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Tuesday, September 25, 2007

Variety, the Soul of Your Training Plan

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Variety in your workouts should be about more than just going into the gym and doing different exercises each day for the sake of "mixing it up". Don't confuse variety with not having a plan. Flitting from fad workout plan to fad workout plan every week is a surefire way to spend loads of time in the gym and get no results. In order to effectively measure progress, you must maintain some consistency in your workouts, but by introducing some variety, you will stay motivated and increase the effectiveness of your workouts.

Hard/Easy Days

Whether you are talking about cardio or strength training, you should be incorporating a variety of hard and easy days. Most people fall into the trap of exercising at a moderate level all of the time. By staying in the gray area between a hard workout and an easy workout, you never get the full benefits of having done a hard workout, nor do you get the recovery that an easy, active recovery day can provide. Always doing moderate intensity workouts compromises your potential.

I'm often asked by runners if running three miles three times a week is a "good" amount to run. Nine miles per week is a great amount of running to begin to get fit and lose weight, but there is a better way to run those nine miles to maximize the benefit. Instead of running three miles three days a week, 3-3-3, try running a week of 4-2-3 miles or 5-2-2 miles. You'll burn the same number of calories, but the "long run" days will increase your fitness beyond your current level of ability, while the shorter run days will allow your body to recover and still burn a few calories at the same time. After doing this for a few weeks, you will notice your fitness begin to increase and, as a side benefit, the short run days will seem like a piece of cake.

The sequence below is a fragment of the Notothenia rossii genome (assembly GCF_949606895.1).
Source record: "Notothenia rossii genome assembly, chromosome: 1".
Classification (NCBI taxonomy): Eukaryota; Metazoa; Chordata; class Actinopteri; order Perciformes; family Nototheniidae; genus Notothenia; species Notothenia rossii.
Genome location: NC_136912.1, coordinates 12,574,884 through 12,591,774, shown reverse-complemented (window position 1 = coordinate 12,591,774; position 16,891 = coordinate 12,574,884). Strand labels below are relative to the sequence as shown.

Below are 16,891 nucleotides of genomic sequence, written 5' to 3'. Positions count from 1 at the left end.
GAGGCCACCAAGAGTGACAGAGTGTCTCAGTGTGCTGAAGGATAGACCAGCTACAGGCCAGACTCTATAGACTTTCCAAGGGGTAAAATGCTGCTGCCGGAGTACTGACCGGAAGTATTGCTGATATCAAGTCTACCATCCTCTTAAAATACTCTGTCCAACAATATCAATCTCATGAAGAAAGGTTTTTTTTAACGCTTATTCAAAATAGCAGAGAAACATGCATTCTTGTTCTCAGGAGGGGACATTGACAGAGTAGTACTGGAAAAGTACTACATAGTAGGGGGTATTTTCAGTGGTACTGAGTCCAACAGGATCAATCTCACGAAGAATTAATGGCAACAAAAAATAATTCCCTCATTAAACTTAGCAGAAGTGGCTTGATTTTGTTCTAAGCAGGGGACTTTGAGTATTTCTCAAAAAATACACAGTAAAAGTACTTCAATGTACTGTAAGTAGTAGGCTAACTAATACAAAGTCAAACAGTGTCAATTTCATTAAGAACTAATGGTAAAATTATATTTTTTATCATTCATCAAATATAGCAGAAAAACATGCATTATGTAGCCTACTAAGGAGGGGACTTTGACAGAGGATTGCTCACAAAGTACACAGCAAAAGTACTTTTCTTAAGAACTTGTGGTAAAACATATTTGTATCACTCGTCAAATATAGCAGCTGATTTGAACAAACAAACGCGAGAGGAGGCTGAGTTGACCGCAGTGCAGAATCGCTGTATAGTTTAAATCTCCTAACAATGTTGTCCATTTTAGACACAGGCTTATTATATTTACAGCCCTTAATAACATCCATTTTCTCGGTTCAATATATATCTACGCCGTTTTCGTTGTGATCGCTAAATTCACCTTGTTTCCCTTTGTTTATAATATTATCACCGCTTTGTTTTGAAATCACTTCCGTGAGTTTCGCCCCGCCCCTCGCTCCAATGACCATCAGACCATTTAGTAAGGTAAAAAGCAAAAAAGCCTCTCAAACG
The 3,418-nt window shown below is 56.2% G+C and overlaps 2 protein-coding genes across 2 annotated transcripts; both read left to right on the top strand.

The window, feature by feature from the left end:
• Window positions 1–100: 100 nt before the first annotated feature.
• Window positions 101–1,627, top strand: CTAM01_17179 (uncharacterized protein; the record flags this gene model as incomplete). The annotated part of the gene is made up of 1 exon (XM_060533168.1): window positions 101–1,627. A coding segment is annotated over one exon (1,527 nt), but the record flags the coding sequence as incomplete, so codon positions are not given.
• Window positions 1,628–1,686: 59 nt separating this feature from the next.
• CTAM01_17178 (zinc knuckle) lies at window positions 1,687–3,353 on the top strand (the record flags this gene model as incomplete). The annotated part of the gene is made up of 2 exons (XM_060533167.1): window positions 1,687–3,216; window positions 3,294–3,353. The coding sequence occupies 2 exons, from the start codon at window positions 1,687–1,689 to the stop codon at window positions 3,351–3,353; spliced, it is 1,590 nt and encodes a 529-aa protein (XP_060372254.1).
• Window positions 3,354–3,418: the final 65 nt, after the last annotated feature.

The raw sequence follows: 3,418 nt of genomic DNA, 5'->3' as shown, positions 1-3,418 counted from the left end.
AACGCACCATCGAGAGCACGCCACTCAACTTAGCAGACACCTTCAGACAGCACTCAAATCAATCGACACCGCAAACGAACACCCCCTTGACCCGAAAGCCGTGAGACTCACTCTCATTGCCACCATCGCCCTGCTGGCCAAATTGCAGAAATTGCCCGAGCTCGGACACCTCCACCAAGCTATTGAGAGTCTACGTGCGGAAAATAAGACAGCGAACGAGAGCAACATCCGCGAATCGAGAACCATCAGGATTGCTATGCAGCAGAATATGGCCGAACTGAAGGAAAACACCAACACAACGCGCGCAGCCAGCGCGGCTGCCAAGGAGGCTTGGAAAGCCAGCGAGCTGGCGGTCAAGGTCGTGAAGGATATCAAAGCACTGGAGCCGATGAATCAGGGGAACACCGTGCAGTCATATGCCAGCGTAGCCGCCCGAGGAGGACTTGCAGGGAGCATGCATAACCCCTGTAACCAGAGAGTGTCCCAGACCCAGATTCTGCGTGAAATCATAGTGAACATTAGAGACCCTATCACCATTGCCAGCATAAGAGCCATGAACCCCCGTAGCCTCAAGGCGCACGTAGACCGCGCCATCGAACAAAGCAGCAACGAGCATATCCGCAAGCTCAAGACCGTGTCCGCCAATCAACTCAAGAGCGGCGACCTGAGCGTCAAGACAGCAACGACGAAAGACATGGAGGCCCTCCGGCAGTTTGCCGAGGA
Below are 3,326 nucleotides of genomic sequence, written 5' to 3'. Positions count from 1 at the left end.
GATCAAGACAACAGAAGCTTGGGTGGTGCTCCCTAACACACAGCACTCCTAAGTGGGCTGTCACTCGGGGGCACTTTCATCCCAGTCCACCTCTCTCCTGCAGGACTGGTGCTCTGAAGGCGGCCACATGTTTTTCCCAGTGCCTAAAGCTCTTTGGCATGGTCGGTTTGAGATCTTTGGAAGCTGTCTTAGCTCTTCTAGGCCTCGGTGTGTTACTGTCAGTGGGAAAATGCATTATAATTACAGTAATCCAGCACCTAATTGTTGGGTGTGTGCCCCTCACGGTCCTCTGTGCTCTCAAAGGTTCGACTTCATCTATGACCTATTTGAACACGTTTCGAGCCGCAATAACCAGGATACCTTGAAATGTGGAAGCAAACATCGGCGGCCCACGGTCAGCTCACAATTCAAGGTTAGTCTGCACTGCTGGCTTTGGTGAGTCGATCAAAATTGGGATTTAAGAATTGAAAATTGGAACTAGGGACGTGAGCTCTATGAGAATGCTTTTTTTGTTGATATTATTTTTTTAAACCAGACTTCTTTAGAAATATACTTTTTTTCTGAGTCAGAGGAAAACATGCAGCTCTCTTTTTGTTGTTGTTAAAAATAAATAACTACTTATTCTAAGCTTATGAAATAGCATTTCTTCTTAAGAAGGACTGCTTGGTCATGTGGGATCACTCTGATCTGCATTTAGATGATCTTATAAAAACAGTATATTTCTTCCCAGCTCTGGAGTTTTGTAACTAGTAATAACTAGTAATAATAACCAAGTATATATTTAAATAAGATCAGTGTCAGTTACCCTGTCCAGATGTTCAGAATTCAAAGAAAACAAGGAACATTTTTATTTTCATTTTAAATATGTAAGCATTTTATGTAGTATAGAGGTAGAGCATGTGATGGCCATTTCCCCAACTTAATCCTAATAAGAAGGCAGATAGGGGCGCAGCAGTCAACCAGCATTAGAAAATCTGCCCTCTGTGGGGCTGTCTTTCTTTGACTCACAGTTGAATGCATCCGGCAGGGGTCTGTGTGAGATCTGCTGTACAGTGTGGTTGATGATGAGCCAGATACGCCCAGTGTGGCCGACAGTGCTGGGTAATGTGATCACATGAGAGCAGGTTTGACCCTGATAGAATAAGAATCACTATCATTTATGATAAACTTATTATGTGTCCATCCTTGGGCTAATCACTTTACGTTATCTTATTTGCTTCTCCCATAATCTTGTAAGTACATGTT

To incorporate this concept of hard and easy days into a strength training routine, pick one day a week to be your "hard" day, or your "easy" day, depending on how you train. If you normally lift weights in the 10 rep range, pick a few compound exercises, like squats, deadlifts, bench press, military press, dips, or chin-ups, and do 5 sets of 5 reps with heavier weights. If you normally lift with heavy weights in the 6 rep range or lower, switch to lower weights and do one day a week in the 10-12 rep range.

This concept of switching a routine around for better results is especially helpful for long-term gains. Mixing up your workouts during the week provides variety and can enhance recovery. The same process can be applied to your training program over longer periods of time. Every 4-6 weeks you should have a "down" week to allow deep recovery to take place. Runners should have a cut-back week where your weekly mileage is reduced to 50-60% of your normal mileage. Strength trainees should have a "deload" week every 4-6 weeks in which volume is cut by 50%. This rest and recovery week will allow your body time to rebuild and repair itself.

When returning back to your regular schedule, ease back into it. Think, two steps forward, one step back. By using this technique, you can extend the amount of time that you can continue to make gains in strength, speed, endurance, etc.

Do you vary the intensity level of your workouts? Or is every workout the same?

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2 comments:

David said...

Great article. When gaining weight keeping yourself motivated is all about having variety in your workouts as the body is very adaptive. Keep in mind the focus should be on progression.

Fit Club Scott said...

Definitely. Variety is nice to keep up the motivation, but progress can only come by continuing to push a little harder. Thanks for stopping by.